Both types have many commonalities and benefits, so which cat would you prefer?

photo credit: Robert Couse-Baker twilight zone via photopin (license)

Bio: Sarah is the author of Crazy Pet Guy. She enjoys spending time with her pets and writing about how to take care of them and raise them well.

Cost of Owning A Pet – Managing Pet Expenses

How much do you spend on your pet each year? It’s not uncommon to be surprised by the number. Many pet owners underestimate the lifetime cost of these expenses. Depending on the pet variety and breed, expenses can range from $21,000 to $45,000 over a ten year period. Thats a lot of money! It’s enough that budgeting, proper care, and financial planning should be an important part of pet ownership! Need help getting your head around some things you can do to get a leg on expenses before they get on top of you?

Managing Pet Expenses

  • Invest in preventative care. When you first get your pet don’t skip out on those initial healthcare costs. If you’ve adopted your pet from a shelter, there is a good chance some of this has already been done. Ask your shelter about your new pets medical history. Have they been spayed/neutered? What about early life vaccinations and booster shots? If you’re buying from a breeder or pet shop these steps should be your first priority to starting your pet off on the right track! An unexpected litter can quickly send those pet costs skyrocketing, as can issues with heart worms, Parvo, etc.
  • Keep your pet healthy. We know that cheaper pet food seems like a great way to save a few bucks each week, but it may lead to higher vet bills later. Invest in your pets health by ensuring they are getting the key nutrients they need. Ask your vet and do your research so you’re buying the appropriate food. Don’t underestimate the benefit of keeping your pet active too! Obesity can lead to later life issues so regular walks and play sessions are great for their physical and mental health!
  • Insurance or a savings account. If you don’t feel like springing for Pet Insurance then at least start a savings account for unexpected emergencies. Be sure to contribute to it monthly. Just think of it this way – if you need it, it’s there, and if you don’t you can spend it on something else. It’s better to be prepared!
  • Budget and shop smart. Keep an eye out for sales and consider ordering your pet supplies online. Places like Petco offer a discount if you sign-up for repeat delivery. Buying in bulk can be helpful but not if your pets food or other items are going to go stale or otherwise deteriorate over time. You can also treat your pet and cut back on costs by making your own pet treats and toys! Pinterest is a great tool for all sorts of inspiration!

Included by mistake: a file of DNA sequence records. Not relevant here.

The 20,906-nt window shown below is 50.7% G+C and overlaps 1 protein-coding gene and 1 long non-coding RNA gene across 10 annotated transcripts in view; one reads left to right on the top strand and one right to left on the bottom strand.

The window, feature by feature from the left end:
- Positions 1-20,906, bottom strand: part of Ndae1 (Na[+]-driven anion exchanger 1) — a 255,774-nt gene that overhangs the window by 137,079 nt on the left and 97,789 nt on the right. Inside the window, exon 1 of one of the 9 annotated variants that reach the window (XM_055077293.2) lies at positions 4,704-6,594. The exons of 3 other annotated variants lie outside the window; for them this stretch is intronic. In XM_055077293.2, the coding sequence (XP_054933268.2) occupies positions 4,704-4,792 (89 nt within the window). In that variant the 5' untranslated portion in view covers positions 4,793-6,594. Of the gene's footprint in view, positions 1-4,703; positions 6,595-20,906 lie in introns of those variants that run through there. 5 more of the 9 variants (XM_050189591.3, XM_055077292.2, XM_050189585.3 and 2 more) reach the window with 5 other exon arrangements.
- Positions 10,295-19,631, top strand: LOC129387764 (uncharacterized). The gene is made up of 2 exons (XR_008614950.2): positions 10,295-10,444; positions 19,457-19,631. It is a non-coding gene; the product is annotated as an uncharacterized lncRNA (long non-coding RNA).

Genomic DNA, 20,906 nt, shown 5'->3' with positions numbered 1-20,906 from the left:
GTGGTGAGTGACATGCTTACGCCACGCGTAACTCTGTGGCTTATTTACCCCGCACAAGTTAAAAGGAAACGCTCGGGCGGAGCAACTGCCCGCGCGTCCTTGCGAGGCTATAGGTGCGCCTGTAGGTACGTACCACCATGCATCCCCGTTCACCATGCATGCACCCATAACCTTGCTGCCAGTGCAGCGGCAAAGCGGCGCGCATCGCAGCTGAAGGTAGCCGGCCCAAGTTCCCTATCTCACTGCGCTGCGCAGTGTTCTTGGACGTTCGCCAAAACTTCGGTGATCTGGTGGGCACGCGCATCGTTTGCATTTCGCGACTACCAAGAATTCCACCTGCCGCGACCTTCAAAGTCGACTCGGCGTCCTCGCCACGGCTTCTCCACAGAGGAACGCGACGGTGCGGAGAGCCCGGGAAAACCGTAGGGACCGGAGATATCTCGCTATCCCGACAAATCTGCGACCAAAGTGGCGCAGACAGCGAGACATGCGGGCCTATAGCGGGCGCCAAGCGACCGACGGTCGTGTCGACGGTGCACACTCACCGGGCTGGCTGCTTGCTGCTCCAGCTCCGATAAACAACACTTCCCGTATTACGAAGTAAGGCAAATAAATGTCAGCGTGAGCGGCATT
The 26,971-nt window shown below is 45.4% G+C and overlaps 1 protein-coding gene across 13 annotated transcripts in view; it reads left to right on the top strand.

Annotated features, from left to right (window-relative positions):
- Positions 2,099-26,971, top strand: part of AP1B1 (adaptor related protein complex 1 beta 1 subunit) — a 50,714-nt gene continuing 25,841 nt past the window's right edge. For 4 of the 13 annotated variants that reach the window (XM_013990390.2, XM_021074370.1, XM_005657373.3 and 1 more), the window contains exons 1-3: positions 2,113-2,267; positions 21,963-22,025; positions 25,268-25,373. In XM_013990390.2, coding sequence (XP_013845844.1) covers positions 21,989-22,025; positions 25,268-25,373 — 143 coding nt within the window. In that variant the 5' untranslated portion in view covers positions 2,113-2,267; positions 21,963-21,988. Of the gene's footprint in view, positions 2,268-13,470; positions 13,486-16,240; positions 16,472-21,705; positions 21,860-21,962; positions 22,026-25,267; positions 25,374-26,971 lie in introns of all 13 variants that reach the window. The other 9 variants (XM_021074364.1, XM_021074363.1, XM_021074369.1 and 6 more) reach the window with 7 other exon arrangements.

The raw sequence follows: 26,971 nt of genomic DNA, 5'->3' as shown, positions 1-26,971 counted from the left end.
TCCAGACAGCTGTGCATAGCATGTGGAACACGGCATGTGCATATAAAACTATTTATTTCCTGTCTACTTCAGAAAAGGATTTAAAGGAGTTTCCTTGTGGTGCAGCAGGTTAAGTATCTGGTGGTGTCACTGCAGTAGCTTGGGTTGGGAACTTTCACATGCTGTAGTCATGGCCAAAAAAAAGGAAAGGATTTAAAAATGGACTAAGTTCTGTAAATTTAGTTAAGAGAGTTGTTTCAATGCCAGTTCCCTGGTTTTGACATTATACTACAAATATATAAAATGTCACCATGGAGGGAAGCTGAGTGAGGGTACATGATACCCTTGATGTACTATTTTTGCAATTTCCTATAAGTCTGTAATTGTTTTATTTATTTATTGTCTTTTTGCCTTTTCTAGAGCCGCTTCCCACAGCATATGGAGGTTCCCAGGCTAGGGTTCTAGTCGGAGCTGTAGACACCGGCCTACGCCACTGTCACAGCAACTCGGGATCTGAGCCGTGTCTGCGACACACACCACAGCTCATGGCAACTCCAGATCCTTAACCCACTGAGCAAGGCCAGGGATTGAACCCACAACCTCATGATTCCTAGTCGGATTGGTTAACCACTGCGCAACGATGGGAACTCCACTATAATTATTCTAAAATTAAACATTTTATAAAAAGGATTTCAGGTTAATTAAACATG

Got any of your own tips for how you keep pet costs down without sacrificing your pets quality of life and health? Share them with us!

 

photo credit: kdee64 Brandy (2001-2017) via photopin (license)

Diet Changes for Your Cat – What You Need to Add!

Before cats became civilized and domesticated, their primary diet consisted of raw meat. Of course, you aren’t going to let your cat out to grab a bite to eat for dinner every night, so you’ll feed him/her a commercial cat food. But what kinds are the right ones that provide a balanced and nutritious diet that your fur ball will thrive on?

Well, if you understand the 5 ways to improve their diet, you can keep your kitty happy and healthy for life.

Veggies are Good

You may think that as a carnivore, a cat only needs meat to survive. The truth is that even when they were wild they always took in some veggies by eating grass or the digested vegetation in their prey’s stomach. So, giving your kittycat a few veggies is a nice little treat. Familiarize them into your cat’s diet by mixing them into their regular cat food, or if they will have them, giving bits and pieces as treats. Some veggie suggestions are broccoli, green beans, squash, and carrots, but always make sure that meat makes up the bulk of your cat’s diet. However, a few veggies added every once in a while is a good thing.

Always Serve Cooked Meat

Yes, cats ate raw meat in the wild, and they also got parasites like worms too. Meat treats are terrific for your cat, but be safe and make sure they are well cooked.

Eggs Make Great Snacks

Eggs are a wonderful source of protein and B vitamins, and it doesn’t matter if they are sunny side up, over easy or hard boiled. Just make sure they are cooked, and you’ll be good to go.

Add Omega 3’s to Their Diet

Essential fatty acids, like Omega 3’s, are just as good for cats as they are for humans. Cold water fish are loaded with them, they are heart healthy and your cat’s fur will be silkier and shiny. Better still, research shows that they slow the spread of cancer, and if your cat has arthritis, they’ll reduce the inflammation.

… And Probiotics

If your cat has digestive problems, probiotics are the best thing you can do for them. Probiotic supplements are known for creating more effective and efficient digestion while strengthening a cat’s immune system too.

Follow the suggestions as illustrated, and you’ll see for yourself that a healthy diet means a healthy cat.

Thanks Feline Living for the great tips and infographic!

 

pro501